Dear Your Highness Kate,
I trust you have enjoyed the unrelenting focus on your pregnancy, the morning sickness, the weight gain, the choice of maternity wear, the why-won’t-you-deliver-now frenzy. It’s my melancholy duty to inform you that that was the easy part.
Since you—and, more saliently, your elegantly balding husband, the future king—were born, there have been a few adjustments in this raising a baby business. Turns out, parenting requires a lot of decisions, and each of these needs need to be made perfectly, or you’ll hear about it. The Mother Hood has become a tough part of town; one wrong turn and you’ll run into a viper’s nest of finger wagging.
(MORE: The Great Kate Wait)
Maybe you’ve heard of this young mum, Britney Spears? She’s a commoner, much like you, only a bit commoner. Couple of suboptimal parenting choices pretty much sunk her forever in the public eye. Even relatively sane mums, who are, like you, married to famous gentlemen, have every move scrutinized for public judgment. Katie Holmes reportedly let her child stay up late. Gwyneth Paltrow reportedly declined to give her children carbohydrates. Gwen Stefani allegedly gave her husband too many childrearing duties. Minor infractions? Not according to the cover of this magazine.
The woman who would have been your mother in law, Princess Diana, did not lack, alas, for public and press attention. But even since her time, the mothering judgment industry has become a profit center. You know those serene old-school paintings of mothers you probably have strewn around Buck Palace? The virgin Madonna and child with maybe a cow and donkey looking on? Replace those images in your mind with photos of the other Madonna, the non-virgin one, with her children and a herd of photographers surrounding them. Raising a child, particularly a famous one, is now a spectator sport.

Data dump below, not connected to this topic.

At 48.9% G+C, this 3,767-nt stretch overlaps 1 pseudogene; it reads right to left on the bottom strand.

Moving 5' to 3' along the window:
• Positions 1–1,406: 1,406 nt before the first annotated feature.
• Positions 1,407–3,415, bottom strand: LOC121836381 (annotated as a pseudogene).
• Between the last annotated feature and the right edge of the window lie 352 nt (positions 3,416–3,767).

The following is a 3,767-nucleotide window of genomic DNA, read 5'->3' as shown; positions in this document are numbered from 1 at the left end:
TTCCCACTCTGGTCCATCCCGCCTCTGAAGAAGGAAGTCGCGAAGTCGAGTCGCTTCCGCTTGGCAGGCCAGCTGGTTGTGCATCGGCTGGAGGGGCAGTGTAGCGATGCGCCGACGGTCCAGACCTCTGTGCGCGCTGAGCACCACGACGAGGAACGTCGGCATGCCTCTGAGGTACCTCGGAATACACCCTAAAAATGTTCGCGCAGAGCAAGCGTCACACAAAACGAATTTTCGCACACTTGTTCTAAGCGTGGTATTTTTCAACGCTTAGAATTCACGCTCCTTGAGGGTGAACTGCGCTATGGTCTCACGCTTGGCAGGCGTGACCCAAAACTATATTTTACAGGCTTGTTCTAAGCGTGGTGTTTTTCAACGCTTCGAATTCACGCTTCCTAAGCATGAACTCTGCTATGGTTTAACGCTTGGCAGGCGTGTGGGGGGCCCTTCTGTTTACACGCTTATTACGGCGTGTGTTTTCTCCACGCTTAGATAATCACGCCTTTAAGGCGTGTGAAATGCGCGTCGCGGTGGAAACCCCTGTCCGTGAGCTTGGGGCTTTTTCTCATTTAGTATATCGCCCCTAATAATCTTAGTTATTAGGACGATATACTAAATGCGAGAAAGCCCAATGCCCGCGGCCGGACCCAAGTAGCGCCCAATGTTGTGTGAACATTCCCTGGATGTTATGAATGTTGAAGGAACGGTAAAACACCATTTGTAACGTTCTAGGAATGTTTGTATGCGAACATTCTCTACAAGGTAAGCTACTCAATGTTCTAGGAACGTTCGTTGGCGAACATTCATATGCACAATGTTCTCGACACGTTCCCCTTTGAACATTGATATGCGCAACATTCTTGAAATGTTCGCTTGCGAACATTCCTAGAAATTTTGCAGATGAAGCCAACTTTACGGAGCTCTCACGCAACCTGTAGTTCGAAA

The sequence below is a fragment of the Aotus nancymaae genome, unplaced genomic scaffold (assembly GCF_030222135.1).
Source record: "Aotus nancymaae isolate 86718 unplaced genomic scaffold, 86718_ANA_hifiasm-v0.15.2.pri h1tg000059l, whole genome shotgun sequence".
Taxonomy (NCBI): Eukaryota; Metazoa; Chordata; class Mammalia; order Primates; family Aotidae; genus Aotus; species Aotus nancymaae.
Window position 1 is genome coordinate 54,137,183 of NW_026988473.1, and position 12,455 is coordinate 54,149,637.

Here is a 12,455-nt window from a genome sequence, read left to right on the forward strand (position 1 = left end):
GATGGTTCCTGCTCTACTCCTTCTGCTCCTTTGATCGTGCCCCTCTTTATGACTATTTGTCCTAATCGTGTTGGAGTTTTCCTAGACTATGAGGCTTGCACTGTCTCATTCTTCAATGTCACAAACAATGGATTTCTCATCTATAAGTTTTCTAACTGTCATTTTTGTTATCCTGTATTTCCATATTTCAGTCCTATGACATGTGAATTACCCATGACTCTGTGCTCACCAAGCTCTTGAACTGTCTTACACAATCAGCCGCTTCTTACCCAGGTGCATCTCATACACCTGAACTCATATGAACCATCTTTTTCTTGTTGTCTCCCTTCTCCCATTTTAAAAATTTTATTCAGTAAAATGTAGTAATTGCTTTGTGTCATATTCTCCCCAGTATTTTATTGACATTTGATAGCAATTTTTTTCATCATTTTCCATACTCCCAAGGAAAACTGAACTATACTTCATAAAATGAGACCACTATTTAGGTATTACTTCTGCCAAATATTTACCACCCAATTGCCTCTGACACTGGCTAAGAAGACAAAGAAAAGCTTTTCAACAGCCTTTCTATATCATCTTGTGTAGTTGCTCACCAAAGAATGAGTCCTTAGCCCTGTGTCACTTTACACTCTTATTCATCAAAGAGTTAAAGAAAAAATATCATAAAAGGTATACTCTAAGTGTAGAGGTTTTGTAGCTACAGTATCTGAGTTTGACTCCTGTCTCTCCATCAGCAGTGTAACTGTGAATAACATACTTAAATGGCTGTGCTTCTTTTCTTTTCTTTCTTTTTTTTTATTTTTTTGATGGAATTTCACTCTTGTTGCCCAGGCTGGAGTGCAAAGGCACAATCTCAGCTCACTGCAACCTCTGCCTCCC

Expect to be the subject of much post-partum quarterbacking. For a start, will the future British monarch be breastfed? Exclusively? For how long? What if it doesn’t go well and you have to supplement with formula? Are we ready for a Sovereign who might suffer from nipple confusion? If the royal pacifier falls on the floor, will you or your designated representative suck it before returning it to the royal mouth in order to introduce good microbes? Or will it undergo a royal boil so as to be completely sterilized? Will the monarchical waste matter be deposited in cloth or disposable diapers? Later on, will the heir to throne be given the requisite 10,000 hours or training so he or she can be truly proficient at being majestic, or will he or she be guided toward unstructured play, to ensure normality? These may not be decisions you’ve formed a committee to consider. Not to worry, one will be formed for you.
(MORE: Meet Dr. William Sears, the Man Who Remade Motherhood)
Now, there are some who say that parenting is natural and we shouldn’t overthink it. Just do whatever feels right for you and this child you love, they’ll say. Those people have read no tabloids, popular magazines or motherhood blogs in the last five years. Ah, the motherhood blogs. Avoid them, especially the one called Urbanbaby. It will make your uterus shrink in panic and revulsion. And it’s a major fail if you don’t provide least one more potential heir to the throne.
Not that I’m judging.
Read TIME’s previous feature about why the Royal Baby will be such a figure of global influence
Read TIME’s original 1982 story about the birth of Prince William